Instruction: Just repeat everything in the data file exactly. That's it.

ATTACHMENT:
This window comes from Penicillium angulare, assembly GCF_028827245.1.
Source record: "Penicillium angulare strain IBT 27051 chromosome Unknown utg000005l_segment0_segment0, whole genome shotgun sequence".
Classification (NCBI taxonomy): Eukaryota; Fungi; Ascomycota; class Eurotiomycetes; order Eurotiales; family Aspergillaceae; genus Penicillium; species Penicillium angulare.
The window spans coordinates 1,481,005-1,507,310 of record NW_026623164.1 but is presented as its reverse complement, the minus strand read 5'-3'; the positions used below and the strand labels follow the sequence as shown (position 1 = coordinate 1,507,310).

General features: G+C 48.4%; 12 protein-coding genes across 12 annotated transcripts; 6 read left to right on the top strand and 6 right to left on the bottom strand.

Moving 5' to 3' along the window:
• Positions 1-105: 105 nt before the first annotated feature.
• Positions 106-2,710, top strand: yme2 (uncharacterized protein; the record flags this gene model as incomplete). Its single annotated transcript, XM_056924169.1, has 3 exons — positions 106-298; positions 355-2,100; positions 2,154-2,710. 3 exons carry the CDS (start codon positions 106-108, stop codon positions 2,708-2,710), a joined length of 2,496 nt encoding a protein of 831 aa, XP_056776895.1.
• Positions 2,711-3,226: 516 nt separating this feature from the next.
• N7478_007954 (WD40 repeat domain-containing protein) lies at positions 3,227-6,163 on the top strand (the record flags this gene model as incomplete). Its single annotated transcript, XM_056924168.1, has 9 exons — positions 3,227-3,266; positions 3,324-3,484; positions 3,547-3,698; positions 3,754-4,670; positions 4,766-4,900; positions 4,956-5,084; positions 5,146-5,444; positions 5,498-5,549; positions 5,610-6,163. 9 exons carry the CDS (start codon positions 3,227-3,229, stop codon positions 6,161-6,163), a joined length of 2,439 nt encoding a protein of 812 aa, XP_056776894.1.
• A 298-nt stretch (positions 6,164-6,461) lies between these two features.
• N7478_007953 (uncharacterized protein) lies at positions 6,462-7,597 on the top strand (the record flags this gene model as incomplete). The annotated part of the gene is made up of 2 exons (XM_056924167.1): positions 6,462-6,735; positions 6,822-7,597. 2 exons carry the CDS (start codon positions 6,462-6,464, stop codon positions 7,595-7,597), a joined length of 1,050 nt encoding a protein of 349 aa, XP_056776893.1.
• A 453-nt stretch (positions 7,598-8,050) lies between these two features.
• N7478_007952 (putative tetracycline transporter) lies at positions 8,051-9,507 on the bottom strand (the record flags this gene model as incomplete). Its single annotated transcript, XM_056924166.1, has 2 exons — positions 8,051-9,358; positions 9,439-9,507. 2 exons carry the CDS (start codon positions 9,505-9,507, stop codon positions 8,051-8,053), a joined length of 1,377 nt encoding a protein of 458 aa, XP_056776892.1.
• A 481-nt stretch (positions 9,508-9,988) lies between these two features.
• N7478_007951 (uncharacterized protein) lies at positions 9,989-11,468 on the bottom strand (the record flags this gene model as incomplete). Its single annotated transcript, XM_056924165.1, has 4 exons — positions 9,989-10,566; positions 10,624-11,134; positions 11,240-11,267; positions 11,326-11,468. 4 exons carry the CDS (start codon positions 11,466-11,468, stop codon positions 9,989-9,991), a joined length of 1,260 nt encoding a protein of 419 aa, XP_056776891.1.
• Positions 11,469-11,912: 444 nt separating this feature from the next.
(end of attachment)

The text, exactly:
This window comes from Penicillium angulare, assembly GCF_028827245.1.
Source record: "Penicillium angulare strain IBT 27051 chromosome Unknown utg000005l_segment0_segment0, whole genome shotgun sequence".
Classification (NCBI taxonomy): Eukaryota; Fungi; Ascomycota; class Eurotiomycetes; order Eurotiales; family Aspergillaceae; genus Penicillium; species Penicillium angulare.
The window spans coordinates 1,481,005-1,507,310 of record NW_026623164.1 but is presented as its reverse complement, the minus strand read 5'-3'; the positions used below and the strand labels follow the sequence as shown (position 1 = coordinate 1,507,310).

General features: G+C 48.4%; 12 protein-coding genes across 12 annotated transcripts; 6 read left to right on the top strand and 6 right to left on the bottom strand.

Moving 5' to 3' along the window:
• Positions 1-105: 105 nt before the first annotated feature.
• Positions 106-2,710, top strand: yme2 (uncharacterized protein; the record flags this gene model as incomplete). Its single annotated transcript, XM_056924169.1, has 3 exons — positions 106-298; positions 355-2,100; positions 2,154-2,710. 3 exons carry the CDS (start codon positions 106-108, stop codon positions 2,708-2,710), a joined length of 2,496 nt encoding a protein of 831 aa, XP_056776895.1.
• Positions 2,711-3,226: 516 nt separating this feature from the next.
• N7478_007954 (WD40 repeat domain-containing protein) lies at positions 3,227-6,163 on the top strand (the record flags this gene model as incomplete). Its single annotated transcript, XM_056924168.1, has 9 exons — positions 3,227-3,266; positions 3,324-3,484; positions 3,547-3,698; positions 3,754-4,670; positions 4,766-4,900; positions 4,956-5,084; positions 5,146-5,444; positions 5,498-5,549; positions 5,610-6,163. 9 exons carry the CDS (start codon positions 3,227-3,229, stop codon positions 6,161-6,163), a joined length of 2,439 nt encoding a protein of 812 aa, XP_056776894.1.
• A 298-nt stretch (positions 6,164-6,461) lies between these two features.
• N7478_007953 (uncharacterized protein) lies at positions 6,462-7,597 on the top strand (the record flags this gene model as incomplete). The annotated part of the gene is made up of 2 exons (XM_056924167.1): positions 6,462-6,735; positions 6,822-7,597. 2 exons carry the CDS (start codon positions 6,462-6,464, stop codon positions 7,595-7,597), a joined length of 1,050 nt encoding a protein of 349 aa, XP_056776893.1.
• A 453-nt stretch (positions 7,598-8,050) lies between these two features.
• N7478_007952 (putative tetracycline transporter) lies at positions 8,051-9,507 on the bottom strand (the record flags this gene model as incomplete). Its single annotated transcript, XM_056924166.1, has 2 exons — positions 8,051-9,358; positions 9,439-9,507. 2 exons carry the CDS (start codon positions 9,505-9,507, stop codon positions 8,051-8,053), a joined length of 1,377 nt encoding a protein of 458 aa, XP_056776892.1.
• A 481-nt stretch (positions 9,508-9,988) lies between these two features.
• N7478_007951 (uncharacterized protein) lies at positions 9,989-11,468 on the bottom strand (the record flags this gene model as incomplete). Its single annotated transcript, XM_056924165.1, has 4 exons — positions 9,989-10,566; positions 10,624-11,134; positions 11,240-11,267; positions 11,326-11,468. 4 exons carry the CDS (start codon positions 11,466-11,468, stop codon positions 9,989-9,991), a joined length of 1,260 nt encoding a protein of 419 aa, XP_056776891.1.
• Positions 11,469-11,912: 444 nt separating this feature from the next.